Alan Moore, J.H. Williams III & Mick Gray,
Promethea book one (2000)
Without having really drawn up any formal plans, I was sort of avoiding this one. I first encountered this same collection in my local library about ten years ago. At the time I'd more or less given up on comics, Grant Morrison's excruciating Unreadables having pretty much driven the last nail in the coffin of that sort of thing so far as my dipping toes into any fresh waters was concerned. The odd thing was that, having at last fully converted to reading proper books, I found I lacked the patience to read a comic, which I know doesn't seem to make sense given the art form supposedly being the more immediate, the less demanding in terms of attention span; but the notion that Alan Moore was still at large, so to speak, was of course enough to inspire curiosity, and so I picked out a couple of collections. Top 10 I quite enjoyed, but Promethea I found incomprehensible, although I now have no idea why this should have been. Maybe I was reading a later volume rather than this one, or maybe my attention span really had developed some sort of incompatibility with comics as a medium. Anyway, whatever the case may have been, I didn't warm to the title, and more recently - at least since I rediscovered the form to some extent - I've been warned off Promethea as just the sort of thing I would probably hate. Much as I love Alan Moore, I've sometimes found his work a little more indulgent than I like, and I tend to avoid certain flavours of esoteric wittering because they remind me too much of the sort of hopeless bollocks that has kept Genesis P. Orrible in Franklin Mint monographed Aleister Crowley collector plates and breast implants for the last couple of decades.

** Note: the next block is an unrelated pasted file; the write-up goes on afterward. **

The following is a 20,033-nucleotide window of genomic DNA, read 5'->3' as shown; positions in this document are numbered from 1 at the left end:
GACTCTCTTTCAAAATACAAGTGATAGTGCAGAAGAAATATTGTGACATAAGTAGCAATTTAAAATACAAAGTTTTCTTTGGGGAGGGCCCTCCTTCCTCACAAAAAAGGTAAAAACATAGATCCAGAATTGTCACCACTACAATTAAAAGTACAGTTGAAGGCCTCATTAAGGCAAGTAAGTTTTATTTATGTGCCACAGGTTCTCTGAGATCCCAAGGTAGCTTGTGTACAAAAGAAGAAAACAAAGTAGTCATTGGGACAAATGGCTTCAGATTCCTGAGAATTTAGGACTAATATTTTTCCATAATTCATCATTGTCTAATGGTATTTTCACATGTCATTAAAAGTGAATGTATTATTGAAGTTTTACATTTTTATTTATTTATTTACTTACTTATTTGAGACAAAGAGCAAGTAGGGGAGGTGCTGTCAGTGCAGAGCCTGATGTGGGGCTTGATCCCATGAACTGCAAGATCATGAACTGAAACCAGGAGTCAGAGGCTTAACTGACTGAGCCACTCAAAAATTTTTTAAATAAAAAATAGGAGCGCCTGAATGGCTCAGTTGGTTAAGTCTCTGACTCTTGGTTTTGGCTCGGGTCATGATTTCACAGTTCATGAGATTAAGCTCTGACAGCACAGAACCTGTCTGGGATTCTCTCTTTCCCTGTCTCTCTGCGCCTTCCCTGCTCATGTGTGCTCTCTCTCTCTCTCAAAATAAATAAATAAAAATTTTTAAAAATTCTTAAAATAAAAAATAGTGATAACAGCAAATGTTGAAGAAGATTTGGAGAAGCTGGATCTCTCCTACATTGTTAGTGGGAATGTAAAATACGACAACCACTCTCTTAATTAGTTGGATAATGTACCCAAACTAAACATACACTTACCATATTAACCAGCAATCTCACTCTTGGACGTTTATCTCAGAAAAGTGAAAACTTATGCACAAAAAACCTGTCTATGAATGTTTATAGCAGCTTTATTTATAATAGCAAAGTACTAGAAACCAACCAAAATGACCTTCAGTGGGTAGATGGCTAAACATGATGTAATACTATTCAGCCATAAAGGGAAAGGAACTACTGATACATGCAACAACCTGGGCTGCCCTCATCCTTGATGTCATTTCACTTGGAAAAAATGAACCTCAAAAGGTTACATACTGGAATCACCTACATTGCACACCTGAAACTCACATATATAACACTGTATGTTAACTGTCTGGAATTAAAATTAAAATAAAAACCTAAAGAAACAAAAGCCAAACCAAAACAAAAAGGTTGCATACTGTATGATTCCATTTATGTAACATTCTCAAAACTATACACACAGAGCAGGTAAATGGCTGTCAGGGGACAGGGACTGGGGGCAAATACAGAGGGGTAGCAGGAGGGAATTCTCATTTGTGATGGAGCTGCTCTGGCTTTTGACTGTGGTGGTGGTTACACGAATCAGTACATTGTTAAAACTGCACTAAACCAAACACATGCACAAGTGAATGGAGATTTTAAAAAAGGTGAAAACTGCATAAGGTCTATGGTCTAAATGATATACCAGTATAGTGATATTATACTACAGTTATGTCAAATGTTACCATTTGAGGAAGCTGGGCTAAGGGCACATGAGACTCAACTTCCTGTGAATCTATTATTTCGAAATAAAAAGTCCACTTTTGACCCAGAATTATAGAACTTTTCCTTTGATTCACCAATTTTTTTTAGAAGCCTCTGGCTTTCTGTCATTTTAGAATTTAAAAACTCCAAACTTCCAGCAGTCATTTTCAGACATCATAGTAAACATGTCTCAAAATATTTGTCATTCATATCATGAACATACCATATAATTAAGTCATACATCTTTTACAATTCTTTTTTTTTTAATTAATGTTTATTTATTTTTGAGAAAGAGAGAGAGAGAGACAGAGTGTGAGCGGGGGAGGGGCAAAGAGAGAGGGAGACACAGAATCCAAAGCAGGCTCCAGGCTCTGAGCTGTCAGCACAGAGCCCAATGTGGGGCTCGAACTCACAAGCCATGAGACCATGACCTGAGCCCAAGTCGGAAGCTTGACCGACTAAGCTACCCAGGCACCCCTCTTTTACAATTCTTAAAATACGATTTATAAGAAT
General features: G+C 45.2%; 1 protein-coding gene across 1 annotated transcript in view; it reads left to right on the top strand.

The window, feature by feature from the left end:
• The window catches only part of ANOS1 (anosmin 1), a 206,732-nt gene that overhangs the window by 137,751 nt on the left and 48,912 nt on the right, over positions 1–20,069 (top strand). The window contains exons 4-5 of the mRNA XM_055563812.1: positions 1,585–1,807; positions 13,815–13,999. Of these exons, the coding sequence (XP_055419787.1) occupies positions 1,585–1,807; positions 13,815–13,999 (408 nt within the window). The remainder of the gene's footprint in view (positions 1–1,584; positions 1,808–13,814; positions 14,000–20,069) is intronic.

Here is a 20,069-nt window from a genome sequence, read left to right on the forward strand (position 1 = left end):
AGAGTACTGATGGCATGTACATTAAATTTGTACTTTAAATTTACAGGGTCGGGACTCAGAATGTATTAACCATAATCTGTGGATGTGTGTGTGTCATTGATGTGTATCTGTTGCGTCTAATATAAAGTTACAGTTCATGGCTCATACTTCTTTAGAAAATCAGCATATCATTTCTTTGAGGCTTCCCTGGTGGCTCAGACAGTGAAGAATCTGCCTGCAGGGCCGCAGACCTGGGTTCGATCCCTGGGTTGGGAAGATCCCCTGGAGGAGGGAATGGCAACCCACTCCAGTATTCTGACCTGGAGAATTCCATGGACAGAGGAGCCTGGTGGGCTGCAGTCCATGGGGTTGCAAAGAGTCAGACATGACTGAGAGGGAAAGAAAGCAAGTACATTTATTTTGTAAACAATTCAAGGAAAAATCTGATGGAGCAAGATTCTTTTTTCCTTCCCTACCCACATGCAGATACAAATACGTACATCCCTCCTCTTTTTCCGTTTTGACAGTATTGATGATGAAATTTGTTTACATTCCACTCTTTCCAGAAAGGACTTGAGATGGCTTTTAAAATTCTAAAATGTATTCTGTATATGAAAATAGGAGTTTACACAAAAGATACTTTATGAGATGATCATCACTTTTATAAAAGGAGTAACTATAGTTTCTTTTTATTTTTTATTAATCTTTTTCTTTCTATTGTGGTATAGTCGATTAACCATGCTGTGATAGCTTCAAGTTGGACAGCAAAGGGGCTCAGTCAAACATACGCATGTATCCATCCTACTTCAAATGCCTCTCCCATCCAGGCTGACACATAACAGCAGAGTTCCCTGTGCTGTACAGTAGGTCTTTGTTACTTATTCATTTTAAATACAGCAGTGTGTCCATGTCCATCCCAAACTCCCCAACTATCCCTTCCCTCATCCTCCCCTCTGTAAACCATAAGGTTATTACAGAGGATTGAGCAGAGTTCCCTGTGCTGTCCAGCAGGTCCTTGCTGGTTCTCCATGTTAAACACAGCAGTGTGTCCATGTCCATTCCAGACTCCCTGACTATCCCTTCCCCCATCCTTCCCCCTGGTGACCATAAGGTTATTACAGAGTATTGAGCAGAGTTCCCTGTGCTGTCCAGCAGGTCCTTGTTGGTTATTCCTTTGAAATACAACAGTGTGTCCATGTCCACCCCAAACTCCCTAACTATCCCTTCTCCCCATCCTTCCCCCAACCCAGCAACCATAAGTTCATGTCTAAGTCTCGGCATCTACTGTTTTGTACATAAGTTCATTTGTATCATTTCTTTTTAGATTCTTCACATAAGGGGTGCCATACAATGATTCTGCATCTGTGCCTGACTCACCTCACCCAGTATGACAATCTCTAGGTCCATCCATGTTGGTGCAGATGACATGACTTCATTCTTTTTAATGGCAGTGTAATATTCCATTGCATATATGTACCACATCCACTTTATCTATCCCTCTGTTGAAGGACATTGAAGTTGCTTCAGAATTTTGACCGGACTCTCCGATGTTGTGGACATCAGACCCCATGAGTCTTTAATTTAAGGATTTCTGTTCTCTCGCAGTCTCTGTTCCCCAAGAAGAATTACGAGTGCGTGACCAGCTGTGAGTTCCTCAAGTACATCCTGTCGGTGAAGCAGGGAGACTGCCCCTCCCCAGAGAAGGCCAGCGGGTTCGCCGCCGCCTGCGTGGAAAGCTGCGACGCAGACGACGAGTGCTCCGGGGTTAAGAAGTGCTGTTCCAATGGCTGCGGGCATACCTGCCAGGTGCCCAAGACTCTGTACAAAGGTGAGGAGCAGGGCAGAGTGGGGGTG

Oh yes, you're really into Spare, are you? How interesting.
Still, I'd just popped into my local Android's Dungeon to pick up the first issue of Multiversity out of curiosity and just in case it doesn't turn out to be complete shite, and Nine Lives Books was next door, and I wasn't going to buy anything but oh fuck it...
Assuming this was the same volume I read way back whenever, I'm not entirely sure what it was that I didn't get. Promethea manages to pile on all of the usual layers of self-conscious magickal weirdness whilst remaining a fairly straightforward and engaging supertale; well - straightforward aside from being way above average and introducing a variety of female characters performing functions other than having breasts and being feisty whilst asking some bloke what he thinks should be done. It's not so funny as Moore's Top 10 from the same era and possibly the same mythology, but it's nevertheless decent, pulling some of the same tricks, not least building a retroactive back story so convincing as make one wonder if there really was a P. Craig Russell version of Promethea knocking around back in the seventies. There seems to have been rather a lot of fiction as magic tales doing the rounds of late, unless I've only just noticed it, and this is definitely one of the more entertaining efforts.